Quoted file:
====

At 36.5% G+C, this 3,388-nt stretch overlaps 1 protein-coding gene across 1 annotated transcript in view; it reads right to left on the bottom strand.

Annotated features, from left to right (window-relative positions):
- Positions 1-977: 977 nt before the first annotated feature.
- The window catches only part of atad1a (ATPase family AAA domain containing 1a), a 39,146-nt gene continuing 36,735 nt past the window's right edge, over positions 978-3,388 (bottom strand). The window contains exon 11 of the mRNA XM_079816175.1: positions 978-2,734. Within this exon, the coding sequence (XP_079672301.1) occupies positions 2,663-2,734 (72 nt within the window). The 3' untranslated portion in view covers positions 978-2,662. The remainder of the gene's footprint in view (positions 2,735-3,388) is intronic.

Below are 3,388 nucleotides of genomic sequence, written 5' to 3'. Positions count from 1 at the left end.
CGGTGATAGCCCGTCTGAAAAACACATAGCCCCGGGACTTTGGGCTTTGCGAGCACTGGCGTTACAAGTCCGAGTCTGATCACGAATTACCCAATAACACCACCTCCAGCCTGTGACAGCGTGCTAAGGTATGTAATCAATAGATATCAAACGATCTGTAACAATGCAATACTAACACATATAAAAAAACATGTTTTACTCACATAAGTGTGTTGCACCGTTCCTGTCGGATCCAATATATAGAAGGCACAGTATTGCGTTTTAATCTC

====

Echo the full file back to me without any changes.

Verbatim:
At 36.5% G+C, this 3,388-nt stretch overlaps 1 protein-coding gene across 1 annotated transcript in view; it reads right to left on the bottom strand.

Annotated features, from left to right (window-relative positions):
- Positions 1-977: 977 nt before the first annotated feature.
- The window catches only part of atad1a (ATPase family AAA domain containing 1a), a 39,146-nt gene continuing 36,735 nt past the window's right edge, over positions 978-3,388 (bottom strand). The window contains exon 11 of the mRNA XM_079816175.1: positions 978-2,734. Within this exon, the coding sequence (XP_079672301.1) occupies positions 2,663-2,734 (72 nt within the window). The 3' untranslated portion in view covers positions 978-2,662. The remainder of the gene's footprint in view (positions 2,735-3,388) is intronic.

Below are 3,388 nucleotides of genomic sequence, written 5' to 3'. Positions count from 1 at the left end.
CGGTGATAGCCCGTCTGAAAAACACATAGCCCCGGGACTTTGGGCTTTGCGAGCACTGGCGTTACAAGTCCGAGTCTGATCACGAATTACCCAATAACACCACCTCCAGCCTGTGACAGCGTGCTAAGGTATGTAATCAATAGATATCAAACGATCTGTAACAATGCAATACTAACACATATAAAAAAACATGTTTTACTCACATAAGTGTGTTGCACCGTTCCTGTCGGATCCAATATATAGAAGGCACAGTATTGCGTTTTAATCTC